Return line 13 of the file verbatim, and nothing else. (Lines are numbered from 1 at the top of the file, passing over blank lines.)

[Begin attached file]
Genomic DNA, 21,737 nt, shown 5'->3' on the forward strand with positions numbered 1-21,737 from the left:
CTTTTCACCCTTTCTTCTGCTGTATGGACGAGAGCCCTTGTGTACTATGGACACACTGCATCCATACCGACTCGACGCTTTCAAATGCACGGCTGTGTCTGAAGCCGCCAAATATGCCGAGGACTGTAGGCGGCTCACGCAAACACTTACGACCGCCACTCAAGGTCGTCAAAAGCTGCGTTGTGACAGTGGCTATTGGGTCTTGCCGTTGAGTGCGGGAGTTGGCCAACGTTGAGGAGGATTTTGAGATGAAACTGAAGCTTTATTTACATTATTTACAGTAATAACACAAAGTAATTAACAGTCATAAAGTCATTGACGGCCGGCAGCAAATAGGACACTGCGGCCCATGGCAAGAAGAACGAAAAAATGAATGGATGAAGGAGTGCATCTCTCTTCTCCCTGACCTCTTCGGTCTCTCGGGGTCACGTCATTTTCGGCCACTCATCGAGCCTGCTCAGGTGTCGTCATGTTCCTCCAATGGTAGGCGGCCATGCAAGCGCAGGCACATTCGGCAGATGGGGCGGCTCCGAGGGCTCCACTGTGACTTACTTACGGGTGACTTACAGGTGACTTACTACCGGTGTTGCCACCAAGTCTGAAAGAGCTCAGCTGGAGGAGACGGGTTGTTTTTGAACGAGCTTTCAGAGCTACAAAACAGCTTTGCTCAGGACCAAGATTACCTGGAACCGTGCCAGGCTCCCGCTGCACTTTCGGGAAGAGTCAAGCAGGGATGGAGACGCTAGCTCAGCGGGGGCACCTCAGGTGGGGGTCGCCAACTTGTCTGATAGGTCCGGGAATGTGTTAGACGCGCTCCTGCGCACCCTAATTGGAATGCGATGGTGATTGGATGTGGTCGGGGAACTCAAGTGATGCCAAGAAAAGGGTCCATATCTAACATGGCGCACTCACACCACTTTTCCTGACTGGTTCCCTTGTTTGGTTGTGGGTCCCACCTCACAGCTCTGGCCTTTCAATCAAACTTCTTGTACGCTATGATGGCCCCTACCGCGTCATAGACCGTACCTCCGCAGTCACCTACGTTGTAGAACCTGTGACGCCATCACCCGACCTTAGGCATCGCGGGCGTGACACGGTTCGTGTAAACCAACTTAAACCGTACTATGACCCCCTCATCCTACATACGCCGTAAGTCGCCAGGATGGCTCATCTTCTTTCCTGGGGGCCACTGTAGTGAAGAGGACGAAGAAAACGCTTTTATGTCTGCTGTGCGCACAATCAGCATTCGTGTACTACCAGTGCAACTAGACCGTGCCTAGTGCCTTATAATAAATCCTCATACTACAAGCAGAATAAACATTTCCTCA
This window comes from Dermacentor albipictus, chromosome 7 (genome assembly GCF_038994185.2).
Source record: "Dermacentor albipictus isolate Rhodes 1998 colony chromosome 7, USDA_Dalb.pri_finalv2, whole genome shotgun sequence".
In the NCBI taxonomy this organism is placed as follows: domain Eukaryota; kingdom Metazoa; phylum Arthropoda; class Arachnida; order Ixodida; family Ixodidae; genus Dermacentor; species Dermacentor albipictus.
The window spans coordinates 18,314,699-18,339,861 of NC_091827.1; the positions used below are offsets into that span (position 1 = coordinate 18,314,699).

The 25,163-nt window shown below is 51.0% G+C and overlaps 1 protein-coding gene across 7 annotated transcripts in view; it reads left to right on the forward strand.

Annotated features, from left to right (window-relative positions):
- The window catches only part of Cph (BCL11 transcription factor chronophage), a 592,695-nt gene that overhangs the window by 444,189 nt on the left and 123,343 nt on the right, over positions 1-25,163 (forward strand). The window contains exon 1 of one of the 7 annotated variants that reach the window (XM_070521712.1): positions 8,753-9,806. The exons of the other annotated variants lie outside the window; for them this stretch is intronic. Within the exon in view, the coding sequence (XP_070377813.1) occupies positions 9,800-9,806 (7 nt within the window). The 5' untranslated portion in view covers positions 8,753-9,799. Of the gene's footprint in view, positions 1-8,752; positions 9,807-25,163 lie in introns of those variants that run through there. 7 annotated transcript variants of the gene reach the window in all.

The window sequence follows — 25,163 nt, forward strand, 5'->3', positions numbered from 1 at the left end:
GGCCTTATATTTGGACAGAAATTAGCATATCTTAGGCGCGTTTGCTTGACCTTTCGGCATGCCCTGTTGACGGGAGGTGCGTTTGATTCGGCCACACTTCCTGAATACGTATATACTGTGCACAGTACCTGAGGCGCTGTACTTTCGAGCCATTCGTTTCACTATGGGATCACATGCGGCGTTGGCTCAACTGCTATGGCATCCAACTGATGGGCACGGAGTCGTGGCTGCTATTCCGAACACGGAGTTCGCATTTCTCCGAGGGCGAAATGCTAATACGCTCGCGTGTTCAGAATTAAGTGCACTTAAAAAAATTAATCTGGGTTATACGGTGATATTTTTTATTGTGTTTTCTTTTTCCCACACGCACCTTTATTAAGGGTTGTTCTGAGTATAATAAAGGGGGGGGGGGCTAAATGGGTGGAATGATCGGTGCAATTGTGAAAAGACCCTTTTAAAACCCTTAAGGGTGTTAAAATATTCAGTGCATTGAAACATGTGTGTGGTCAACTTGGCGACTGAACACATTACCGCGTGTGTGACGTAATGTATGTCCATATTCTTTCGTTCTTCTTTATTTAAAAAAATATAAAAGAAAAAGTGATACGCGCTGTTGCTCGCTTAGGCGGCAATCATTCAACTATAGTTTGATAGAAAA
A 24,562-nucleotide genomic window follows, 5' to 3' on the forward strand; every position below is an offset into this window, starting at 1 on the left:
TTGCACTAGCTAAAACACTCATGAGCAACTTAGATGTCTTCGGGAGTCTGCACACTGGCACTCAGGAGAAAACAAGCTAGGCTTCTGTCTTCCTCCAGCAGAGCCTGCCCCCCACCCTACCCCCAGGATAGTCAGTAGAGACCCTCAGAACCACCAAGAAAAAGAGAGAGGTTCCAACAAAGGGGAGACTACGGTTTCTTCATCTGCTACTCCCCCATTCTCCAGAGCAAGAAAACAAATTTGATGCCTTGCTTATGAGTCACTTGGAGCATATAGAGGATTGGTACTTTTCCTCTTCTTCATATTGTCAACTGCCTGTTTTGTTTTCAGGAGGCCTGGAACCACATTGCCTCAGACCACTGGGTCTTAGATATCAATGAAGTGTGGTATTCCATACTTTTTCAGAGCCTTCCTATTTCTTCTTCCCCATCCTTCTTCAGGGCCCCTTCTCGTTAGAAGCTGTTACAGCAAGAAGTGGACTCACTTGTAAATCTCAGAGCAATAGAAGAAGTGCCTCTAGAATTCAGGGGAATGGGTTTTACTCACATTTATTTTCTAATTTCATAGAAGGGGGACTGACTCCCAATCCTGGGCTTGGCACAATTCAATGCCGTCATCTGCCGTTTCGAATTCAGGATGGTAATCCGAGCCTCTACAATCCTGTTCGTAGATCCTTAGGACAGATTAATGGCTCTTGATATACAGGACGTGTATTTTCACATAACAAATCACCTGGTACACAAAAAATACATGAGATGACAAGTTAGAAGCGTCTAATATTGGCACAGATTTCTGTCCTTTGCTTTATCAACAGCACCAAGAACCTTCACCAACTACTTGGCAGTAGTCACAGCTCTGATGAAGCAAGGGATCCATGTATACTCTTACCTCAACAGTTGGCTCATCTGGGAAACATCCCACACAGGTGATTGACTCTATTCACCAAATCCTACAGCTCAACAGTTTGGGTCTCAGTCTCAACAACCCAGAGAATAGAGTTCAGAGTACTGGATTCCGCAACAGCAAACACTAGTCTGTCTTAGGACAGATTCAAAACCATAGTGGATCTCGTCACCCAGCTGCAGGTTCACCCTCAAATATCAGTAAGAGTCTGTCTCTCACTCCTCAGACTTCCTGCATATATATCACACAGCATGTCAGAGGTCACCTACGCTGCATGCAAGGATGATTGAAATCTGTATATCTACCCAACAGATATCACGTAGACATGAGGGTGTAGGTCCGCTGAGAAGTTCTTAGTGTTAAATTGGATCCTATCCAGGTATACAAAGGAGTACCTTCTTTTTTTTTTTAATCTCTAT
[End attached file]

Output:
TTGCACTAGCTAAAACACTCATGAGCAACTTAGATGTCTTCGGGAGTCTGCACACTGGCACTCAGGAGAAAACAAGCTAGGCTTCTGTCTTCCTCCAGCAGAGCCTGCCCCCCACCCTACCCCCAGGATAGTCAGTAGAGACCCTCAGAACCACCAAGAAAAAGAGAGAGGTTCCAACAAAGGGGAGACTACGGTTTCTTCATCTGCTACTCCCCCATTCTCCAGAGCAAGAAAACAAATTTGATGCCTTGCTTATGAGTCACTTGGAGCATATAGAGGATTGGTACTTTTCCTCTTCTTCATATTGTCAACTGCCTGTTTTGTTTTCAGGAGGCCTGGAACCACATTGCCTCAGACCACTGGGTCTTAGATATCAATGAAGTGTGGTATTCCATACTTTTTCAGAGCCTTCCTATTTCTTCTTCCCCATCCTTCTTCAGGGCCCCTTCTCGTTAGAAGCTGTTACAGCAAGAAGTGGACTCACTTGTAAATCTCAGAGCAATAGAAGAAGTGCCTCTAGAATTCAGGGGAATGGGTTTTACTCACATTTATTTTCTAATTTCATAGAAGGGGGACTGACTCCCAATCCTGGGCTTGGCACAATTCAATGCCGTCATCTGCCGTTTCGAATTCAGGATGGTAATCCGAGCCTCTACAATCCTGTTCGTAGATCCTTAGGACAGATTAATGGCTCTTGATATACAGGACGTGTATTTTCACATAACAAATCACCTGGTACACAAAAAATACATGAGATGACAAGTTAGAAGCGTCTAATATTGGCACAGATTTCTGTCCTTTGCTTTATCAACAGCACCAAGAACCTTCACCAACTACTTGGCAGTAGTCACAGCTCTGATGAAGCAAGGGATCCATGTATACTCTTACCTCAACAGTTGGCTCATCTGGGAAACATCCCACACAGGTGATTGACTCTATTCACCAAATCCTACAGCTCAACAGTTTGGGTCTCAGTCTCAACAACCCAGAGAATAGAGTTCAGAGTACTGGATTCCGCAACAGCAAACACTAGTCTGTCTTAGGACAGATTCAAAACCATAGTGGATCTCGTCACCCAGCTGCAGGTTCACCCTCAAATATCAGTAAGAGTCTGTCTCTCACTCCTCAGACTTCCTGCATATATATCACACAGCATGTCAGAGGTCACCTACGCTGCATGCAAGGATGATTGAAATCTGTATATCTACCCAACAGATATCACGTAGACATGAGGGTGTAGGTCCGCTGAGAAGTTCTTAGTGTTAAATTGGATCCTATCCAGGTATACAAAGGAGTACCTTCTTTTTTTTTTTAATCTCTAT